Oregon’s Seismic Rehabilitation Grant Program (SRGP) is a competitive grant program that provides state funds for seismic rehabilitation of fire stations, police stations, K-12 schools, community colleges, hospital buildings and other public facilities.

Here at O’Brien, we know that these often-unseen structural improvements pay public safety dividends by increasing building capabilities to resist earthquake forces and reducing risks to Oregonians using critical public buildings. The performance level requirement of SRGP projects is life-safety for the building occupants with continuity of the facilities’ operations as an essential consideration. The requirement of these emergency services building improvements is immediate occupancy for continued operation of such facilities following a seismic event here in Oregon.

Our build team has completed and is currently working on several seismic rehabilitations for Oregon educational facilities and fire departments funded under the SRGP. To date, our SRGP projects have been delivered as O’Brien CM/GC projects, with negotiated GMP’s.

As an organization focused on continuous improvement, here are some lessons learned on our SRGP-funded projects:

  • Bring open communication, transparency, and collaboration to the project owner and entire team.
  • Work effectively with structural engineers serving as the prime consultant to help make team decisions that maximize project value in both first costs and lifecycle costs.
  • Creatively employ the SRGP scope and budget to achieve added value and to help our clients meet other goals for their facilities.
  • Prioritize community communication and safety in buildings that serve year-round public functions, and are at least partially occupied during construction.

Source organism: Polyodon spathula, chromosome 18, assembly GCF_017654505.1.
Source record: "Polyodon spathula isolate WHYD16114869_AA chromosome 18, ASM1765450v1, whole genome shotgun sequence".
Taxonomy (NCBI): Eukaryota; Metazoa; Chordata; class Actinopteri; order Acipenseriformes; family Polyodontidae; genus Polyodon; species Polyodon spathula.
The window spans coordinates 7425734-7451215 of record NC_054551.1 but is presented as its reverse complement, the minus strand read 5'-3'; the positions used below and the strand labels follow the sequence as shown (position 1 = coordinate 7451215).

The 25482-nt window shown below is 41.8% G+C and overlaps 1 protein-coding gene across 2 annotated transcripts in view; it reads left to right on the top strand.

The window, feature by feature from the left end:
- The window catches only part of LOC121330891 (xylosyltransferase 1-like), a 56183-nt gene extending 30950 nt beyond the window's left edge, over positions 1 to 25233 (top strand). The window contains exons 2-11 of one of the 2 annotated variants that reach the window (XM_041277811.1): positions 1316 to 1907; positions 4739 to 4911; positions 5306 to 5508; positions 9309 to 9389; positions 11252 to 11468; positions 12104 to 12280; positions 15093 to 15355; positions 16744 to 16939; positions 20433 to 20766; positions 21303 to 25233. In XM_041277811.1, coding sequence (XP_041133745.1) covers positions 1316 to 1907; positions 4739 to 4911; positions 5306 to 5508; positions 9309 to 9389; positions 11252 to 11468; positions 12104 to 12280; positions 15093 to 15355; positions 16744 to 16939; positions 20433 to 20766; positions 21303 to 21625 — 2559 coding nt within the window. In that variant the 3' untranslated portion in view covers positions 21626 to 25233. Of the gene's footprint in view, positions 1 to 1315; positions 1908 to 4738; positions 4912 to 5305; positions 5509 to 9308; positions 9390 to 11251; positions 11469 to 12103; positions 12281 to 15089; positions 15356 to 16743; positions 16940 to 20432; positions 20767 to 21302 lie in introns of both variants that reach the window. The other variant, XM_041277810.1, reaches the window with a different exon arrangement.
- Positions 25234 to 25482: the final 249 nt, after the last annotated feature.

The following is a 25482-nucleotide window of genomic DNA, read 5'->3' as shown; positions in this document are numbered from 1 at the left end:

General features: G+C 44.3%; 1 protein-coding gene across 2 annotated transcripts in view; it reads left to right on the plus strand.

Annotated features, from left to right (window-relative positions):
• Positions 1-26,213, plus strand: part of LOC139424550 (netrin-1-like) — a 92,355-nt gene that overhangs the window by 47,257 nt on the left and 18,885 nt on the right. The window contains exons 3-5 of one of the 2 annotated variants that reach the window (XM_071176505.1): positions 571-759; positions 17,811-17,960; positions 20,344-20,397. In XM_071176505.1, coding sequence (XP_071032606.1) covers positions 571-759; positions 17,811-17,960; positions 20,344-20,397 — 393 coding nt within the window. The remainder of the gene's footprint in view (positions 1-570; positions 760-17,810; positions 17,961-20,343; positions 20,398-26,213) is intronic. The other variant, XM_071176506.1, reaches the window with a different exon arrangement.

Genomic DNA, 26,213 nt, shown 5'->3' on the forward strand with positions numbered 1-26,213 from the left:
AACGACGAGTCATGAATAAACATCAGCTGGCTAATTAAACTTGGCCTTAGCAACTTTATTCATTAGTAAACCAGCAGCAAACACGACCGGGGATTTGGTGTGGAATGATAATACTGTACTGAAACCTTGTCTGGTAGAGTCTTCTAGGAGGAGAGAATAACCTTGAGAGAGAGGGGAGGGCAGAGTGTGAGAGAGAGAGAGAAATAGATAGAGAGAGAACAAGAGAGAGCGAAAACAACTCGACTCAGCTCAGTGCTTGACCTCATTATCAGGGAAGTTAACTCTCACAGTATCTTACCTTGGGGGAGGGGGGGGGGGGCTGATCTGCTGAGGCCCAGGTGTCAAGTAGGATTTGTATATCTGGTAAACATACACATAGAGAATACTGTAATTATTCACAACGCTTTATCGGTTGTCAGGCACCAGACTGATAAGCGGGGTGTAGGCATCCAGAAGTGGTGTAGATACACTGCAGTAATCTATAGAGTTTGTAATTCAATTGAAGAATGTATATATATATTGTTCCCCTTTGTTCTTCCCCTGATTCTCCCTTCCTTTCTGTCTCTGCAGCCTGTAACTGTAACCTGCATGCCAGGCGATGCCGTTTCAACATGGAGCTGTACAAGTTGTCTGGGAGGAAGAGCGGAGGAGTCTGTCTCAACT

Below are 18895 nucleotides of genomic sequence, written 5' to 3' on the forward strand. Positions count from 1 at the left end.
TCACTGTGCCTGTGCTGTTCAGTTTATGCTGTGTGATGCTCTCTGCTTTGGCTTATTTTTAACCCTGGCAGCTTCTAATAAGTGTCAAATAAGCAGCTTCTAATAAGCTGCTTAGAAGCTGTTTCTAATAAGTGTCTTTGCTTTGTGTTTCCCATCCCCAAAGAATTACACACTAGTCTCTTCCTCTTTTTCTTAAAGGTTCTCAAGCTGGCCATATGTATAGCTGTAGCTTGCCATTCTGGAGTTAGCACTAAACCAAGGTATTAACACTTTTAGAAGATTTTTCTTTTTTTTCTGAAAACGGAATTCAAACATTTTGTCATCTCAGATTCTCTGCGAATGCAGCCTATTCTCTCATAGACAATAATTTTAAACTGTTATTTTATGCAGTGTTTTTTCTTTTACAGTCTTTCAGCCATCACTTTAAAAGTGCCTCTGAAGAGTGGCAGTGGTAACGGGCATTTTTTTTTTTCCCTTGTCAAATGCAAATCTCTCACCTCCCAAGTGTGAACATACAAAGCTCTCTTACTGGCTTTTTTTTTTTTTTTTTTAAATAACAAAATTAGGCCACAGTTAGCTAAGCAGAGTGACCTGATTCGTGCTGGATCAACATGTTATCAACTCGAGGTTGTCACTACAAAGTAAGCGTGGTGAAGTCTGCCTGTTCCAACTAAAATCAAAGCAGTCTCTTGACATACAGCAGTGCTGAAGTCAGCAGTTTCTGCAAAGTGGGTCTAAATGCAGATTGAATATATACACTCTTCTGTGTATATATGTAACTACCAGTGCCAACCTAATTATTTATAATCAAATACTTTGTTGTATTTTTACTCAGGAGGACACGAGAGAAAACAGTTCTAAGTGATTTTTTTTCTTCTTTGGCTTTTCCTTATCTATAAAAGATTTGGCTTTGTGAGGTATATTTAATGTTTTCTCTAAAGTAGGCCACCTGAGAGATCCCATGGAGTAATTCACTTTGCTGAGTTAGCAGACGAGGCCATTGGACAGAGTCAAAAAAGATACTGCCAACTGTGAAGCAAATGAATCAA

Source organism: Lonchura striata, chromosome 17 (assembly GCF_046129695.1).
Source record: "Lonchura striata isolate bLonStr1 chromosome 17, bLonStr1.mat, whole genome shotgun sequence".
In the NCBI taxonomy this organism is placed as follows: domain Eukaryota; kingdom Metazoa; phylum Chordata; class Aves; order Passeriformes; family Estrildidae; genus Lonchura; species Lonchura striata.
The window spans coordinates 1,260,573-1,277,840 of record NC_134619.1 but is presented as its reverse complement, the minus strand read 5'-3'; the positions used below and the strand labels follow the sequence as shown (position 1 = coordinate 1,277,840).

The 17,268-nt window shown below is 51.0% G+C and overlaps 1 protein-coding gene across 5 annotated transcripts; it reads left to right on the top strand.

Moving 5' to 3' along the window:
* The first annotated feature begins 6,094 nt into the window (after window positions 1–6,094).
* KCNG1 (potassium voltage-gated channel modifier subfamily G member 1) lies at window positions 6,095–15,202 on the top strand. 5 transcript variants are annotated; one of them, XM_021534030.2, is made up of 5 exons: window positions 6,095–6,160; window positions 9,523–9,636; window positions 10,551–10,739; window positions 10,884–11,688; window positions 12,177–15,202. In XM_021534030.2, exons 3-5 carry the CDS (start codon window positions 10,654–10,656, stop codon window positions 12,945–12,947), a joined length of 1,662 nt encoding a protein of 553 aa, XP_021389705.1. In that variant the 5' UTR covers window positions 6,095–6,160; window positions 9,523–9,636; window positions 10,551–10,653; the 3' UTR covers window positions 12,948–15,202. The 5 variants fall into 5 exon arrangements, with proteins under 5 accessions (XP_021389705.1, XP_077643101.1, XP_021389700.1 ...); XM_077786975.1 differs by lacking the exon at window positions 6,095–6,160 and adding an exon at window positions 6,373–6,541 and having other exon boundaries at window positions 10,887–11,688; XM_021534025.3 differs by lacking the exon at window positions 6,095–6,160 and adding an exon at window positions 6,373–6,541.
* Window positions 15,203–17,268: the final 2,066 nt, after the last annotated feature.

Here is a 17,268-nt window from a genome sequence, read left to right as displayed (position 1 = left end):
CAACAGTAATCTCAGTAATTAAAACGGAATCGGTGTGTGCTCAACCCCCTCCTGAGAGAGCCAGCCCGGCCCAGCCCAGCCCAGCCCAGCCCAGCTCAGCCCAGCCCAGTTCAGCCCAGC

O’Brien’s build team members have expressed interest and enthusiasm for working on more SRGP projects in 2024 and beyond. We are excited to report that we are actively tracking and will be pursuing several more 2024 SRGP projects in our various office locations here in Oregon.



Oregon’s Seismic Rehabilitation Grant Program (SRGP) is a competitive grant program that provides state funds for seismic rehabilitation of fire stations, police stations, K-12 schools, community colleges, hospital buildings and other public facilities.

Here at O’Brien, we know that these often-unseen structural improvements pay public safety dividends by increasing building capabilities to resist earthquake forces and reducing risks to Oregonians using critical public buildings. The performance level requirement of SRGP projects is life-safety for the building occupants with continuity of the facilities’ operations as an essential consideration. The requirement of these emergency services building improvements is immediate occupancy for continued operation of such facilities following a seismic event here in Oregon.

Our build team has completed and is currently working on several seismic rehabilitations for Oregon educational facilities and fire departments funded under the SRGP. To date, our SRGP projects have been delivered as O’Brien CM/GC projects, with negotiated GMP’s.

As an organization focused on continuous improvement, here are some lessons learned on our SRGP-funded projects:

  • Bring open communication, transparency, and collaboration to the project owner and entire team.
  • Work effectively with structural engineers serving as the prime consultant to help make team decisions that maximize project value in both first costs and lifecycle costs.
  • Creatively employ the SRGP scope and budget to achieve added value and to help our clients meet other goals for their facilities.
  • Prioritize community communication and safety in buildings that serve year-round public functions, and are at least partially occupied during construction.

O’Brien’s build team members have expressed interest and enthusiasm for working on more SRGP projects in 2024 and beyond. We are excited to report that we are actively tracking and will be pursuing several more 2024 SRGP projects in our various office locations here in Oregon.